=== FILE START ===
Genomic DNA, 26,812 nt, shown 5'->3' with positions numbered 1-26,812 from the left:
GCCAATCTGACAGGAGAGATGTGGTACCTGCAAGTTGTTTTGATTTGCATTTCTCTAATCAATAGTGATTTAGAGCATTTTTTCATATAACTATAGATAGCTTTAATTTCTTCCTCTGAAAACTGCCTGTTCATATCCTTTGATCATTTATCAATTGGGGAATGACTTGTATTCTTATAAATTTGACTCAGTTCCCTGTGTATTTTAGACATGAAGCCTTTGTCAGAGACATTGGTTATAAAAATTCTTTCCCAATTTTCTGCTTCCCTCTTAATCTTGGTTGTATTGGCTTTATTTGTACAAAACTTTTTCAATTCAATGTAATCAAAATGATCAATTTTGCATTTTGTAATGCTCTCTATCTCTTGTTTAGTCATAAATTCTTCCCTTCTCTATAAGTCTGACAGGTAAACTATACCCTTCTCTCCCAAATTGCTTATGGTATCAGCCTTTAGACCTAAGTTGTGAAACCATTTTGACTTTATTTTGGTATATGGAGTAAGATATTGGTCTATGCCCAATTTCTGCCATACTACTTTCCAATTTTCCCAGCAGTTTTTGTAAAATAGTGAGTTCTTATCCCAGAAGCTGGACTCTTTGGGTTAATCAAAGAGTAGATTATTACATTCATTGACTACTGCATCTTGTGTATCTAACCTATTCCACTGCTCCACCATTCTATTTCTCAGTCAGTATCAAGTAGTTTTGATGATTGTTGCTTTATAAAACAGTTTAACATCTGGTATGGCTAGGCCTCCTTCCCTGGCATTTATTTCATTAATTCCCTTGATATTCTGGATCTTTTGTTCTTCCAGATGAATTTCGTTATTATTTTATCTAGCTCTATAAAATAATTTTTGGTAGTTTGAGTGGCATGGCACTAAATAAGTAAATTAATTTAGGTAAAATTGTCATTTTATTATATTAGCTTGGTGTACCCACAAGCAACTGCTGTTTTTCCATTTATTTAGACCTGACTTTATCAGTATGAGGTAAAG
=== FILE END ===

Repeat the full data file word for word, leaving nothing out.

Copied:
Genomic DNA, 26,812 nt, shown 5'->3' with positions numbered 1-26,812 from the left:
GCCAATCTGACAGGAGAGATGTGGTACCTGCAAGTTGTTTTGATTTGCATTTCTCTAATCAATAGTGATTTAGAGCATTTTTTCATATAACTATAGATAGCTTTAATTTCTTCCTCTGAAAACTGCCTGTTCATATCCTTTGATCATTTATCAATTGGGGAATGACTTGTATTCTTATAAATTTGACTCAGTTCCCTGTGTATTTTAGACATGAAGCCTTTGTCAGAGACATTGGTTATAAAAATTCTTTCCCAATTTTCTGCTTCCCTCTTAATCTTGGTTGTATTGGCTTTATTTGTACAAAACTTTTTCAATTCAATGTAATCAAAATGATCAATTTTGCATTTTGTAATGCTCTCTATCTCTTGTTTAGTCATAAATTCTTCCCTTCTCTATAAGTCTGACAGGTAAACTATACCCTTCTCTCCCAAATTGCTTATGGTATCAGCCTTTAGACCTAAGTTGTGAAACCATTTTGACTTTATTTTGGTATATGGAGTAAGATATTGGTCTATGCCCAATTTCTGCCATACTACTTTCCAATTTTCCCAGCAGTTTTTGTAAAATAGTGAGTTCTTATCCCAGAAGCTGGACTCTTTGGGTTAATCAAAGAGTAGATTATTACATTCATTGACTACTGCATCTTGTGTATCTAACCTATTCCACTGCTCCACCATTCTATTTCTCAGTCAGTATCAAGTAGTTTTGATGATTGTTGCTTTATAAAACAGTTTAACATCTGGTATGGCTAGGCCTCCTTCCCTGGCATTTATTTCATTAATTCCCTTGATATTCTGGATCTTTTGTTCTTCCAGATGAATTTCGTTATTATTTTATCTAGCTCTATAAAATAATTTTTGGTAGTTTGAGTGGCATGGCACTAAATAAGTAAATTAATTTAGGTAAAATTGTCATTTTATTATATTAGCTTGGTGTACCCACAAGCAACTGCTGTTTTTCCATTTATTTAGACCTGACTTTATCAGTATGAGGTAAAG